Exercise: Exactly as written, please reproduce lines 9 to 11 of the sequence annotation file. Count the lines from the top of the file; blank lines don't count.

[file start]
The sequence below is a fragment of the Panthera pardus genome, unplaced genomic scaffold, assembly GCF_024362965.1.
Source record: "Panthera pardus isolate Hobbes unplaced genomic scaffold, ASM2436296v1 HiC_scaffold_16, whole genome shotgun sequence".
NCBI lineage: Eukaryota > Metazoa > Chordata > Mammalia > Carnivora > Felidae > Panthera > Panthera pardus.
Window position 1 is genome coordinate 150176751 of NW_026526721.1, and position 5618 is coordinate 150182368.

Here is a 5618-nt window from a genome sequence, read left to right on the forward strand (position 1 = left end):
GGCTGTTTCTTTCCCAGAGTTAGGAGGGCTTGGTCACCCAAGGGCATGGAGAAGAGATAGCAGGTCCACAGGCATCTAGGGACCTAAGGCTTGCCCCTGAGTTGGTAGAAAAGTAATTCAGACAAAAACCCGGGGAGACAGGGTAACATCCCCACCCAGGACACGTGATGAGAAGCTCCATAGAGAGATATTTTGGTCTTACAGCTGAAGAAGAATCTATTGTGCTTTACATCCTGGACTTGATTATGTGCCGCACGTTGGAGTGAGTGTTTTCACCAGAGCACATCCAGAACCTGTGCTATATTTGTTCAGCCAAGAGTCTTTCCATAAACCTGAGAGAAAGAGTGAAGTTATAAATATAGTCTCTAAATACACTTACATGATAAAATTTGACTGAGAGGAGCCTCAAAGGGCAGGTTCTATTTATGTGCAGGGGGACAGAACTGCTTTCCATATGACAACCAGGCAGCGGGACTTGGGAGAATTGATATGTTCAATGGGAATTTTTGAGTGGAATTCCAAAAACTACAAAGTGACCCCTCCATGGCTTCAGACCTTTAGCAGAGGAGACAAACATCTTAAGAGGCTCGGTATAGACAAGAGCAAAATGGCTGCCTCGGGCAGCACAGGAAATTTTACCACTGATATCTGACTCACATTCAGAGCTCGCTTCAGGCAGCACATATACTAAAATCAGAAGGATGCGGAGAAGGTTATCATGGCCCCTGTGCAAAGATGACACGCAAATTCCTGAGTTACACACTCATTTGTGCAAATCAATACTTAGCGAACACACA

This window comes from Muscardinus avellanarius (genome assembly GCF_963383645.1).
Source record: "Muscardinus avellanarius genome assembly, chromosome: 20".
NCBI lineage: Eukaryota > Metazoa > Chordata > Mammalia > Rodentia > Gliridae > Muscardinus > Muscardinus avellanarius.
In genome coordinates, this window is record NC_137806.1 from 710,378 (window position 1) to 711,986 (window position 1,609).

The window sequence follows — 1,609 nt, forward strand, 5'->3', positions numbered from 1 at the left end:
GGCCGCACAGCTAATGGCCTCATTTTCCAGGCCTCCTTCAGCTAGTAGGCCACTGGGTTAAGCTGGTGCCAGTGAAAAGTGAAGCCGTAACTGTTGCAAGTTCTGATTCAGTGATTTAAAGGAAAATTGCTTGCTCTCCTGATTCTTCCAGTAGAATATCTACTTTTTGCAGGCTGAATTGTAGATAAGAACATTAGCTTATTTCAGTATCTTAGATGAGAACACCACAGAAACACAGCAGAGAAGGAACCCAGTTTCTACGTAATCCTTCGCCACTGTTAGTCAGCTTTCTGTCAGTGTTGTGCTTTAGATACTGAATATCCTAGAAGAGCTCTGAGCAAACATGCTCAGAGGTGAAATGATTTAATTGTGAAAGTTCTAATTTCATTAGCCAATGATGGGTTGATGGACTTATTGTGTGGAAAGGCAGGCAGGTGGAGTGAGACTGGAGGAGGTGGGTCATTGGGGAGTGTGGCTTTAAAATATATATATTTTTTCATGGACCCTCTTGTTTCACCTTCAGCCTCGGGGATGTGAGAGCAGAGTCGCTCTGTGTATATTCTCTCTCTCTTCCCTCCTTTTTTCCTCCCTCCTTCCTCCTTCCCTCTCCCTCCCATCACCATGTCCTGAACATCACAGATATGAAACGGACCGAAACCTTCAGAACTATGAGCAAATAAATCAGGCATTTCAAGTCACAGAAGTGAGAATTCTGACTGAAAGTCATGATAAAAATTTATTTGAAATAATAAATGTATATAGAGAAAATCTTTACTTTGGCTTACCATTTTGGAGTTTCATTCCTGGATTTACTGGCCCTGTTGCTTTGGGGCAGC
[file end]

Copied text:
NCBI lineage: Eukaryota > Metazoa > Chordata > Mammalia > Rodentia > Gliridae > Muscardinus > Muscardinus avellanarius.
In genome coordinates, this window is record NC_137806.1 from 710,378 (window position 1) to 711,986 (window position 1,609).

The window sequence follows — 1,609 nt, forward strand, 5'->3', positions numbered from 1 at the left end: